Police Powers to Close Licensed Premises

New Closure Notices and Closure Orders which can be issued by the Police or Local Authority

On 20th October 2014, provisions of the Anti-social Behaviour, Crime and Policing Act 2014 became law, changing the powers available to the Police and Local Authorities to tackle anti-social behaviour. Of particular importance to licensed premises are the new Closure Notices and Closure Orders which can be issued by the Police or Local Authority, or ordered by the Court, restricting access to premises for up to 3 months or longer.

  • A Police Officer of a rank of Inspector or above, or a Local Authority can issue a Closure Notice;
  • They must have reasonable grounds that the use of a particular premises has resulted, or is likely to result in nuisance to members of the public, or that there has been, or is likely to be, disorder near the premises which is associated with the use of the premises;
  • They must also be satisfied that the Closure Notice is necessary to prevent nuisance or disorder from continuing, recurring or occurring;
  • The notice can prohibit access to all persons at all times, with stated exceptions (it cannot exclude people who habitually live on the premises or the owner);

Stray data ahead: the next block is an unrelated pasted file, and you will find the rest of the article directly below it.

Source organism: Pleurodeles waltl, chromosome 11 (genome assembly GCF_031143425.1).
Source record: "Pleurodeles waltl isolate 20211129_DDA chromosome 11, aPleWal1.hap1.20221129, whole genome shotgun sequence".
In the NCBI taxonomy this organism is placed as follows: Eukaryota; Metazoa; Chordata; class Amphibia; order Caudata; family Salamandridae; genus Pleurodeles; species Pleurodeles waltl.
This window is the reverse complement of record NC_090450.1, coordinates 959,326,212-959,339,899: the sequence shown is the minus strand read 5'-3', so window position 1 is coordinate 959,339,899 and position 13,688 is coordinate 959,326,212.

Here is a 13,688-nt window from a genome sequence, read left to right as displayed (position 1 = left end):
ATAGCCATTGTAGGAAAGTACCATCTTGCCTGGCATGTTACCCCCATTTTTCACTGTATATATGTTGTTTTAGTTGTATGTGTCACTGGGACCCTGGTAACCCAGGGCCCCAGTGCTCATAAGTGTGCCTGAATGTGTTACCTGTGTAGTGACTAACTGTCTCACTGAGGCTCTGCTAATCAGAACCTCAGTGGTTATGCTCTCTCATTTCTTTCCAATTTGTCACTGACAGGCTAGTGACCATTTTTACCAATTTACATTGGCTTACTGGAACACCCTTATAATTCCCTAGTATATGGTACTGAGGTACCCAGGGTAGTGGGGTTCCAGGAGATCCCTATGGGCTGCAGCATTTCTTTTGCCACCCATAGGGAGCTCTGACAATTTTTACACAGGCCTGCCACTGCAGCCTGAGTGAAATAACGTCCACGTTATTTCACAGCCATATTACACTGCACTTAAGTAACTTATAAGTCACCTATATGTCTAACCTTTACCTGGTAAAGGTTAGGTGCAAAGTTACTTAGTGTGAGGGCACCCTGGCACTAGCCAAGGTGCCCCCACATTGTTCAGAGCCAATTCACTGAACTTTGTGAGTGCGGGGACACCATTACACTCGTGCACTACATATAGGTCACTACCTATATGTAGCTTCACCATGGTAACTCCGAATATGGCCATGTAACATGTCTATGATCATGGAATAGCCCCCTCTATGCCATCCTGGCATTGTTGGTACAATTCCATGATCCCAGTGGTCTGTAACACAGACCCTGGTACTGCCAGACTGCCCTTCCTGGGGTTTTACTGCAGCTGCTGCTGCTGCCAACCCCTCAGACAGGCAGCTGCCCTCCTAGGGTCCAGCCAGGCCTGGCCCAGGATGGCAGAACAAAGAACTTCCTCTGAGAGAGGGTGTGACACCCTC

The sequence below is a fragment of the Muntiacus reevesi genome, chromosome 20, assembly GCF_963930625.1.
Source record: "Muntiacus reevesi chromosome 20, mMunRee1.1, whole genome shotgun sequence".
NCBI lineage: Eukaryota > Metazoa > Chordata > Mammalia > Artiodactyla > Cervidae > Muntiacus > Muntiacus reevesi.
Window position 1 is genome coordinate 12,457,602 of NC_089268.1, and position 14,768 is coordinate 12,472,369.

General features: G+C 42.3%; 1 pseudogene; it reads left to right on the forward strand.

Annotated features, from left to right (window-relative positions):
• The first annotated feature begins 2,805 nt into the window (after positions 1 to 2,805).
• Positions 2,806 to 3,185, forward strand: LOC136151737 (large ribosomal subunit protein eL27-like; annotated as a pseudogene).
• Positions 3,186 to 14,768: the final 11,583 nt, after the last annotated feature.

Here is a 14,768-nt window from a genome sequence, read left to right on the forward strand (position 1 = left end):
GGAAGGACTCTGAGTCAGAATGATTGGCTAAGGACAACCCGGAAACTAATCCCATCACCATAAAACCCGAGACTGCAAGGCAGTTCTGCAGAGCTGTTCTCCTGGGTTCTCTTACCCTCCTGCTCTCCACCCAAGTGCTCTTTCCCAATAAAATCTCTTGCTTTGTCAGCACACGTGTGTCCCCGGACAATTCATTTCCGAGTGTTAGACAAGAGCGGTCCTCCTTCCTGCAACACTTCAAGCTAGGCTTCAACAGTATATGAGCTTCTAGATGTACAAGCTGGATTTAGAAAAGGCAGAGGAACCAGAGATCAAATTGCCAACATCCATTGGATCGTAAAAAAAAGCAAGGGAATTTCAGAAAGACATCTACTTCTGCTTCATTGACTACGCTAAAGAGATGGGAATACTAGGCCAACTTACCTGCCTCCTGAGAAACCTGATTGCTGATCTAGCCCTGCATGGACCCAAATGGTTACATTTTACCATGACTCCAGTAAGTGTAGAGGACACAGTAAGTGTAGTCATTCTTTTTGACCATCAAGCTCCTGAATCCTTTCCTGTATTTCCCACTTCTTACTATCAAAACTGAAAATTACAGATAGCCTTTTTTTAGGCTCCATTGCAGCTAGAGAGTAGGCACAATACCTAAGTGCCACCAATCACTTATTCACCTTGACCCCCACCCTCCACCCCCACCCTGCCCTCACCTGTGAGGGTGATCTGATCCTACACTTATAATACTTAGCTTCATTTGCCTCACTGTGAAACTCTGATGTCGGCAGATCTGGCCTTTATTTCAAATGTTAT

• Closure Notices can last for a maximum of 24 hours, but can be extended by up to a further 24 hours;
  • An application has to be made to the Magistrates’ Court for a Closure Order, and the Magistrates can issue a Closure Order for up to 3 months;
  • The Closure Order must be heard no later than 48 hours after the original service of the Closure Notice;
  • The Closure Order made by the Magistrates’ Court can, again, prohibit access by all persons at all times other than specified exemptions and those people who habitually live on the premises, or the owner of the premises;
  • The Police or Council can apply to the Magistrates to extend any Closure Order before it comes to an end, but a Closure Order cannot last in total for more than 6 months;
  • Anyone on whom the Closure Notice was served, or anyone with an interest in the premises, can apply to the Magistrates’ Court to apply to have a Closure Order discharged;
  • An appeal can be brought against the decision to make or extend a Closure Order by any person on whom the notice was served;
  • Any person who without a reasonable excuse breaches a Closure Notice, is liable to a fine or imprisonment for up to three months or both;
  • Any person who, without reasonable excuse, breaches a Closure Order, is liable to a period of imprisonment not exceeding 51 weeks or a fine or both;
  • An application can be made by anyone who has incurred a financial loss as a consequence of a Closure Order to the Magistrate’s Court for compensation. This has to be done within three months of the date the Closure Order was cancelled, refused or ceased to have effect
  • Following the making of a Closure Order, the Licensing Authority must complete a review of the Premises Licence within 28 days of the Order